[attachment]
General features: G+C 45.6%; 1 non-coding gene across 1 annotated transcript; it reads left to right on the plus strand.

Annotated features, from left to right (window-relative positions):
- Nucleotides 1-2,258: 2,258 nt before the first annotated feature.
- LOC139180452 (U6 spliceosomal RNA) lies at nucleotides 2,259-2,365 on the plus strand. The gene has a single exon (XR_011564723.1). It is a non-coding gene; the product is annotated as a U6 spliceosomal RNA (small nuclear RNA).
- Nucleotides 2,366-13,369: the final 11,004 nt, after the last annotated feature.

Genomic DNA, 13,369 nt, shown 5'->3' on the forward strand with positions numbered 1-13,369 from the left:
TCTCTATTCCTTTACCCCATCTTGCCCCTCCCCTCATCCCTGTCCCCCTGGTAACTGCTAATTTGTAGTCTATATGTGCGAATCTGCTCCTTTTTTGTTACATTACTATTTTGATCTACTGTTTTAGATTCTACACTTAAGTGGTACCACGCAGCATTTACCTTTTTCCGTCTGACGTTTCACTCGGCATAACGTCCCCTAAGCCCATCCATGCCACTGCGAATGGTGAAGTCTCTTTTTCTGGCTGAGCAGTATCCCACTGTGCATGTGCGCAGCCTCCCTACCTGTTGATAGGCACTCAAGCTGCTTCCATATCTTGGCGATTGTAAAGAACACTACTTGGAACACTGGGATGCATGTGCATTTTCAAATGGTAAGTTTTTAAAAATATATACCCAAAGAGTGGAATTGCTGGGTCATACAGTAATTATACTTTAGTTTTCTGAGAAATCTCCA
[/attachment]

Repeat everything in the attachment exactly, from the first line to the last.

General features: G+C 45.6%; 1 non-coding gene across 1 annotated transcript; it reads left to right on the plus strand.

Annotated features, from left to right (window-relative positions):
- Nucleotides 1-2,258: 2,258 nt before the first annotated feature.
- LOC139180452 (U6 spliceosomal RNA) lies at nucleotides 2,259-2,365 on the plus strand. The gene has a single exon (XR_011564723.1). It is a non-coding gene; the product is annotated as a U6 spliceosomal RNA (small nuclear RNA).
- Nucleotides 2,366-13,369: the final 11,004 nt, after the last annotated feature.

Genomic DNA, 13,369 nt, shown 5'->3' on the forward strand with positions numbered 1-13,369 from the left:
TCTCTATTCCTTTACCCCATCTTGCCCCTCCCCTCATCCCTGTCCCCCTGGTAACTGCTAATTTGTAGTCTATATGTGCGAATCTGCTCCTTTTTTGTTACATTACTATTTTGATCTACTGTTTTAGATTCTACACTTAAGTGGTACCACGCAGCATTTACCTTTTTCCGTCTGACGTTTCACTCGGCATAACGTCCCCTAAGCCCATCCATGCCACTGCGAATGGTGAAGTCTCTTTTTCTGGCTGAGCAGTATCCCACTGTGCATGTGCGCAGCCTCCCTACCTGTTGATAGGCACTCAAGCTGCTTCCATATCTTGGCGATTGTAAAGAACACTACTTGGAACACTGGGATGCATGTGCATTTTCAAATGGTAAGTTTTTAAAAATATATACCCAAAGAGTGGAATTGCTGGGTCATACAGTAATTATACTTTAGTTTTCTGAGAAATCTCCA